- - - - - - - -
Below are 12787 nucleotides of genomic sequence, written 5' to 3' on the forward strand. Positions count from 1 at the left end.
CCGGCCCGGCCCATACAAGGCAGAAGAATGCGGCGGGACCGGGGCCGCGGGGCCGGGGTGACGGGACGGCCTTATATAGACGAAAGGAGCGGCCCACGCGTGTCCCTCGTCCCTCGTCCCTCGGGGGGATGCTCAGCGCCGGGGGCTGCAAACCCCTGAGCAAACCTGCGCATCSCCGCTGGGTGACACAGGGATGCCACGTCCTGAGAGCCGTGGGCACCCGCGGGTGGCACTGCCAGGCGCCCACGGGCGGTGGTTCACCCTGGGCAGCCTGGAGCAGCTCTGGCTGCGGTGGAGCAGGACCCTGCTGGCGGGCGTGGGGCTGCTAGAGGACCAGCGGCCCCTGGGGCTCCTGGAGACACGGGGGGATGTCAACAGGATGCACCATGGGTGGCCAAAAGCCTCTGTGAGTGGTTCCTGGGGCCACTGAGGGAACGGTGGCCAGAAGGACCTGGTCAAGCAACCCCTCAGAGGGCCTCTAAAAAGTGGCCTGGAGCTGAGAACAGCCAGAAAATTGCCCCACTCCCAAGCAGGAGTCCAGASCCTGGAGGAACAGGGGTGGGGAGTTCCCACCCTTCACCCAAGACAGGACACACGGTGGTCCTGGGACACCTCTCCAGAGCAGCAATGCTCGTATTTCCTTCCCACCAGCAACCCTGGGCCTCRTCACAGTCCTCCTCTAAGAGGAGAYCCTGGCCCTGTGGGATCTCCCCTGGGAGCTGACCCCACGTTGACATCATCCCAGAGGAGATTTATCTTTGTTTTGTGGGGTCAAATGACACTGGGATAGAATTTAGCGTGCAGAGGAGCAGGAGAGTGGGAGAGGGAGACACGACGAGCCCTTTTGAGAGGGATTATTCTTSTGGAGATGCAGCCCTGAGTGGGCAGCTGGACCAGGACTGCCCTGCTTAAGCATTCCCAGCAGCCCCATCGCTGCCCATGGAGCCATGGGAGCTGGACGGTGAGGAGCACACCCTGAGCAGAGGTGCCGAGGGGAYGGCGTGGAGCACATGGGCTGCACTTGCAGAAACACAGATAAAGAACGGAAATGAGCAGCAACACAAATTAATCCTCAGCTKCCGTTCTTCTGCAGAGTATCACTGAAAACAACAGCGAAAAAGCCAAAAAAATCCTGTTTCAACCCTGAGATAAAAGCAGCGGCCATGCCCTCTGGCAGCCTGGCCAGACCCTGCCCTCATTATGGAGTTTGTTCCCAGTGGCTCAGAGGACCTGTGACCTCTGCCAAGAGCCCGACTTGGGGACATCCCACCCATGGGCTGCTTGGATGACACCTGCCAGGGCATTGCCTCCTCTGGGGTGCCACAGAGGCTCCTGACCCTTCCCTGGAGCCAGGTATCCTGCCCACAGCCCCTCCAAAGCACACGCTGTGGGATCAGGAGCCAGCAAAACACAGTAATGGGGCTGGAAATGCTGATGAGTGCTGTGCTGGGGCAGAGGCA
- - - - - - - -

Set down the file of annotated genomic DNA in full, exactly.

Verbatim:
Below are 12787 nucleotides of genomic sequence, written 5' to 3' on the forward strand. Positions count from 1 at the left end.
CCGGCCCGGCCCATACAAGGCAGAAGAATGCGGCGGGACCGGGGCCGCGGGGCCGGGGTGACGGGACGGCCTTATATAGACGAAAGGAGCGGCCCACGCGTGTCCCTCGTCCCTCGTCCCTCGGGGGGATGCTCAGCGCCGGGGGCTGCAAACCCCTGAGCAAACCTGCGCATCSCCGCTGGGTGACACAGGGATGCCACGTCCTGAGAGCCGTGGGCACCCGCGGGTGGCACTGCCAGGCGCCCACGGGCGGTGGTTCACCCTGGGCAGCCTGGAGCAGCTCTGGCTGCGGTGGAGCAGGACCCTGCTGGCGGGCGTGGGGCTGCTAGAGGACCAGCGGCCCCTGGGGCTCCTGGAGACACGGGGGGATGTCAACAGGATGCACCATGGGTGGCCAAAAGCCTCTGTGAGTGGTTCCTGGGGCCACTGAGGGAACGGTGGCCAGAAGGACCTGGTCAAGCAACCCCTCAGAGGGCCTCTAAAAAGTGGCCTGGAGCTGAGAACAGCCAGAAAATTGCCCCACTCCCAAGCAGGAGTCCAGASCCTGGAGGAACAGGGGTGGGGAGTTCCCACCCTTCACCCAAGACAGGACACACGGTGGTCCTGGGACACCTCTCCAGAGCAGCAATGCTCGTATTTCCTTCCCACCAGCAACCCTGGGCCTCRTCACAGTCCTCCTCTAAGAGGAGAYCCTGGCCCTGTGGGATCTCCCCTGGGAGCTGACCCCACGTTGACATCATCCCAGAGGAGATTTATCTTTGTTTTGTGGGGTCAAATGACACTGGGATAGAATTTAGCGTGCAGAGGAGCAGGAGAGTGGGAGAGGGAGACACGACGAGCCCTTTTGAGAGGGATTATTCTTSTGGAGATGCAGCCCTGAGTGGGCAGCTGGACCAGGACTGCCCTGCTTAAGCATTCCCAGCAGCCCCATCGCTGCCCATGGAGCCATGGGAGCTGGACGGTGAGGAGCACACCCTGAGCAGAGGTGCCGAGGGGAYGGCGTGGAGCACATGGGCTGCACTTGCAGAAACACAGATAAAGAACGGAAATGAGCAGCAACACAAATTAATCCTCAGCTKCCGTTCTTCTGCAGAGTATCACTGAAAACAACAGCGAAAAAGCCAAAAAAATCCTGTTTCAACCCTGAGATAAAAGCAGCGGCCATGCCCTCTGGCAGCCTGGCCAGACCCTGCCCTCATTATGGAGTTTGTTCCCAGTGGCTCAGAGGACCTGTGACCTCTGCCAAGAGCCCGACTTGGGGACATCCCACCCATGGGCTGCTTGGATGACACCTGCCAGGGCATTGCCTCCTCTGGGGTGCCACAGAGGCTCCTGACCCTTCCCTGGAGCCAGGTATCCTGCCCACAGCCCCTCCAAAGCACACGCTGTGGGATCAGGAGCCAGCAAAACACAGTAATGGGGCTGGAAATGCTGATGAGTGCTGTGCTGGGGCAGAGGCA